Pride and Prejudice
Jane Austen
Contributed by Tereasa Jacob
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Chapter 13-17
Summary

Summary: Chapters 13–15

The morning after Elizabeth and Jane return home from their stay at Netherfield, Mr. Bennet announces he has received a letter from a cousin, Mr. William Collins. He explains that Mr. Collins will soon be visiting the Bennets. This is significant, as this young man is the heir to the Longbourn estate. Mr. Collins is a clergyman whose patron is Lady Catherine de Bourgh, a wealthy noblewoman. He serves as the vicar for her parish. Mr. Bennet says that the contents of his letter are “a mixture of servility and self-importance.” After Mr. Collins arrives for his visit to Longbourn, it is clear that his personality is a perfect reflection of how he came across in his written correspondence.  With a very formal manner, he apologizes for the fact that he stands to inherit the estate but then spends a great deal of time examining and admiring the property.

At dinner, Mr. Collins talks a great deal about the wealthy Lady Catherine de Bourgh and her heiress daughter. He lavishly praises them, showing he clearly thinks they are models of perfection in every way. Once the meal is over, he is asked to read aloud but refuses to choose a novel. Instead, he reads passages from a book of sermons. The girls find this very boring, and Lydia rudely interrupts and begins talking about soldiers. This so offends Mr. Collins that he refuses to continue reading and decides to join Mr. Bennet for a game of backgammon, instead.

It becomes clear that Mr. Collins hopes to find someone to marry, and that he would like to find his wife from among the Bennet sisters. Mrs. Bennet lets him know that Jane is expected to be very soon engaged. He decided that Elizabeth will be the recipient of his attentions. He soon accompanies the Bennet sisters on a walk to Meryton, the nearby town. While there, they see Mr. Denny, one of Lydia’s officer acquaintances. Denny is there with a friend, Mr. Wickham. Mr. Wickham has recently joined the militia, and he is very handsome and charming. Darcy and Bingley happen upon the group. It is clear that Darcy and Wickham already know each other, and that they are certainly not friends. They are very cold in manner in their interaction.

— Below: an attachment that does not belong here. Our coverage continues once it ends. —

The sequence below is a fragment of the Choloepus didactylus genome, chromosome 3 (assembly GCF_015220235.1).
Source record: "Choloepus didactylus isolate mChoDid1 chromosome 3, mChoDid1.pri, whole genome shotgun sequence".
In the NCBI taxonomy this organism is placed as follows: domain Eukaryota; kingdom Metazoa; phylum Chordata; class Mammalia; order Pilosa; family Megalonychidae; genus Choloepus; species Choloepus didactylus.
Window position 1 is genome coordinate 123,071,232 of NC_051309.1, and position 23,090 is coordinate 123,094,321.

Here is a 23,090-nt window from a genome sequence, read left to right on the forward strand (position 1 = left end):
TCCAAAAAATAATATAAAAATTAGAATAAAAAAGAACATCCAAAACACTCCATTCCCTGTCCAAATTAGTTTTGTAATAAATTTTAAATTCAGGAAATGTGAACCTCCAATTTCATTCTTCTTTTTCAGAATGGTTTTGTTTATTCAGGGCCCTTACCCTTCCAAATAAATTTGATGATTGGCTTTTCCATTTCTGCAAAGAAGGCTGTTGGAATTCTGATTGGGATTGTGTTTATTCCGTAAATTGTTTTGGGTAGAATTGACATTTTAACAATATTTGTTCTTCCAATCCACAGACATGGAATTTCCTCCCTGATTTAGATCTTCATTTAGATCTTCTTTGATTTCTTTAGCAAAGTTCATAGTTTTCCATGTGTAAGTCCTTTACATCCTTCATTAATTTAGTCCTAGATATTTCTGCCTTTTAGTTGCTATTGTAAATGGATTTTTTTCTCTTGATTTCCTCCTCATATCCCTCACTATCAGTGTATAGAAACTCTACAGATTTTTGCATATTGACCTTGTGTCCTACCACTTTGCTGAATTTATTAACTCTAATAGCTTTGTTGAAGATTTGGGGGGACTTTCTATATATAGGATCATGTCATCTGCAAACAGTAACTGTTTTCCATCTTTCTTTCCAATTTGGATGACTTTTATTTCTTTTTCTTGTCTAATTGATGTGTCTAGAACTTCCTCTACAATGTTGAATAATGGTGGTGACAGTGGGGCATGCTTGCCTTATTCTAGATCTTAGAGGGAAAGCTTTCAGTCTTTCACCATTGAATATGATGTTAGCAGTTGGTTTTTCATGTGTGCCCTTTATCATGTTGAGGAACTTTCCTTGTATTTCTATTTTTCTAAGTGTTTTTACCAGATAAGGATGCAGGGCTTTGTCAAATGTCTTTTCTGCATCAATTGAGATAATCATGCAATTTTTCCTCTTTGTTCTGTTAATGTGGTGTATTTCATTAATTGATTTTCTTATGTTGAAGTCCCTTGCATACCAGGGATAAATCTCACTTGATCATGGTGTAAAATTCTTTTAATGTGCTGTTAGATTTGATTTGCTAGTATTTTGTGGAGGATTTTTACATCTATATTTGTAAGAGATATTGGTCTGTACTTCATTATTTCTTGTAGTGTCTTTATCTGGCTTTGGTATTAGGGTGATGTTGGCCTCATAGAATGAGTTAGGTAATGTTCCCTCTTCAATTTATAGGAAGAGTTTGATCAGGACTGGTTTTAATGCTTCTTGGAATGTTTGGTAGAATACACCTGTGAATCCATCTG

After Darcy and Bingley leave, the group visits Mrs. Bennet’s sister, Mrs. Phillips, who lives in Meryton. Mrs. Phillips invites the Bennets and Mr. Collins to dinner the following night. The Bennet girls convince him to also invite Mr. Wickham. After the group returns to Longbourn, Mr. Collins spends a great deal of time talking about how impressed he was by Mrs. Phillip’s breeding and manners.

Summary: Chapters 16–17

Wickham attracts a lot of attention at the Phillips’s dinner party the next night. Mr. Collins is comparatively ignored. Elizabeth soon finds herself in conversation with Wickham, and the young man tells him the story of his life. He says that he had originally planned for a career in the Church of England as a clergyman, but that a lack of money prevented him from doing this.  Wickham says that he had been promised an inheritance by Mr. Darcy’s father, and that Darcy found a way to deny him what he was intended to have.

Elizabeth immediately believes Wickham’s story, as she likes him and dislikes Mr. Darcy. Later on, Elizabeth finds out from Wickham that Darcy is a nephew of Lady Catherine de Bourgh, Mr. Collins’ wealthy patroness. Wickham says that Lady Catherine is “dictatorial and insolent.” After the party, Elizabeth’s head is filled with nothing “but Mr. Wickham, and what he had told her.”  ” She is bolstered in her opinion that Darcy deserves only her contempt.

Analysis